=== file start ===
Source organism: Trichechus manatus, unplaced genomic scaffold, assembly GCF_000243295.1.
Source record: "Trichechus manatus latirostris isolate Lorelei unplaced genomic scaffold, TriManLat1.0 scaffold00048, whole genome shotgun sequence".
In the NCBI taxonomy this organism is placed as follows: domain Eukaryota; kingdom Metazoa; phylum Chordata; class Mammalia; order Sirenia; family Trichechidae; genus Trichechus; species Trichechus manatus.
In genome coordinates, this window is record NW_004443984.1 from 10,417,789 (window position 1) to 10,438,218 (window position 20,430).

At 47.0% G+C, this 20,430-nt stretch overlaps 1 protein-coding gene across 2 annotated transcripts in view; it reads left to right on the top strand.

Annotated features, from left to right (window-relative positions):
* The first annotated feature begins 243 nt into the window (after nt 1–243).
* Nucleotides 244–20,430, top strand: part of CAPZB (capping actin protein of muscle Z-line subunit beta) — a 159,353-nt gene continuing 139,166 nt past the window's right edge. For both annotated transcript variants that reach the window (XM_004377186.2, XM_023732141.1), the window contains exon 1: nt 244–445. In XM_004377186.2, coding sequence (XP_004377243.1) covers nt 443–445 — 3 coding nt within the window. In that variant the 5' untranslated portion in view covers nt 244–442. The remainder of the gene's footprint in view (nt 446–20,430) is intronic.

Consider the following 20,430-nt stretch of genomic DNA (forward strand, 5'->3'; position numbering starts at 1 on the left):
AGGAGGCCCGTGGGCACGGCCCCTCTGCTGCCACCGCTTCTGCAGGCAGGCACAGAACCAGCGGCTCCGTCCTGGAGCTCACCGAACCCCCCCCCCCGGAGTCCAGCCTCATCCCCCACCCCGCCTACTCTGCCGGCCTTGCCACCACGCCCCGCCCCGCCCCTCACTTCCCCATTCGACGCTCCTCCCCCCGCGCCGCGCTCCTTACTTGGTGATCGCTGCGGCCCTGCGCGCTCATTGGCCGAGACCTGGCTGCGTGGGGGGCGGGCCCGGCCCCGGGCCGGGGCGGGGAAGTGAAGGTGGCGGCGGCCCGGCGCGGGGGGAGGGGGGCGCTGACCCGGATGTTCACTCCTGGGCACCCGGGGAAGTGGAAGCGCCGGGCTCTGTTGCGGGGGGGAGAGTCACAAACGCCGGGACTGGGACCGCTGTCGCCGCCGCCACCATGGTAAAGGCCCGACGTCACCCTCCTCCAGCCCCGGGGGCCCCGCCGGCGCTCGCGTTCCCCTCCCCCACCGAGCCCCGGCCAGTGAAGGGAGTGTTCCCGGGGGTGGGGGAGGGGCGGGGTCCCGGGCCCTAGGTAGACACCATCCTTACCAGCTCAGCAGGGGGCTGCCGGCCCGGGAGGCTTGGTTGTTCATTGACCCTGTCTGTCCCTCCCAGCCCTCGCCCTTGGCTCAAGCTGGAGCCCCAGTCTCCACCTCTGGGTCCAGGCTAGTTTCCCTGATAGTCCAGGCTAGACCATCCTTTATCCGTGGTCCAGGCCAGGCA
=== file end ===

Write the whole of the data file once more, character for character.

Source organism: Trichechus manatus, unplaced genomic scaffold, assembly GCF_000243295.1.
Source record: "Trichechus manatus latirostris isolate Lorelei unplaced genomic scaffold, TriManLat1.0 scaffold00048, whole genome shotgun sequence".
In the NCBI taxonomy this organism is placed as follows: domain Eukaryota; kingdom Metazoa; phylum Chordata; class Mammalia; order Sirenia; family Trichechidae; genus Trichechus; species Trichechus manatus.
In genome coordinates, this window is record NW_004443984.1 from 10,417,789 (window position 1) to 10,438,218 (window position 20,430).

At 47.0% G+C, this 20,430-nt stretch overlaps 1 protein-coding gene across 2 annotated transcripts in view; it reads left to right on the top strand.

Annotated features, from left to right (window-relative positions):
* The first annotated feature begins 243 nt into the window (after nt 1–243).
* Nucleotides 244–20,430, top strand: part of CAPZB (capping actin protein of muscle Z-line subunit beta) — a 159,353-nt gene continuing 139,166 nt past the window's right edge. For both annotated transcript variants that reach the window (XM_004377186.2, XM_023732141.1), the window contains exon 1: nt 244–445. In XM_004377186.2, coding sequence (XP_004377243.1) covers nt 443–445 — 3 coding nt within the window. In that variant the 5' untranslated portion in view covers nt 244–442. The remainder of the gene's footprint in view (nt 446–20,430) is intronic.

Consider the following 20,430-nt stretch of genomic DNA (forward strand, 5'->3'; position numbering starts at 1 on the left):
AGGAGGCCCGTGGGCACGGCCCCTCTGCTGCCACCGCTTCTGCAGGCAGGCACAGAACCAGCGGCTCCGTCCTGGAGCTCACCGAACCCCCCCCCCCGGAGTCCAGCCTCATCCCCCACCCCGCCTACTCTGCCGGCCTTGCCACCACGCCCCGCCCCGCCCCTCACTTCCCCATTCGACGCTCCTCCCCCCGCGCCGCGCTCCTTACTTGGTGATCGCTGCGGCCCTGCGCGCTCATTGGCCGAGACCTGGCTGCGTGGGGGGCGGGCCCGGCCCCGGGCCGGGGCGGGGAAGTGAAGGTGGCGGCGGCCCGGCGCGGGGGGAGGGGGGCGCTGACCCGGATGTTCACTCCTGGGCACCCGGGGAAGTGGAAGCGCCGGGCTCTGTTGCGGGGGGGAGAGTCACAAACGCCGGGACTGGGACCGCTGTCGCCGCCGCCACCATGGTAAAGGCCCGACGTCACCCTCCTCCAGCCCCGGGGGCCCCGCCGGCGCTCGCGTTCCCCTCCCCCACCGAGCCCCGGCCAGTGAAGGGAGTGTTCCCGGGGGTGGGGGAGGGGCGGGGTCCCGGGCCCTAGGTAGACACCATCCTTACCAGCTCAGCAGGGGGCTGCCGGCCCGGGAGGCTTGGTTGTTCATTGACCCTGTCTGTCCCTCCCAGCCCTCGCCCTTGGCTCAAGCTGGAGCCCCAGTCTCCACCTCTGGGTCCAGGCTAGTTTCCCTGATAGTCCAGGCTAGACCATCCTTTATCCGTGGTCCAGGCCAGGCA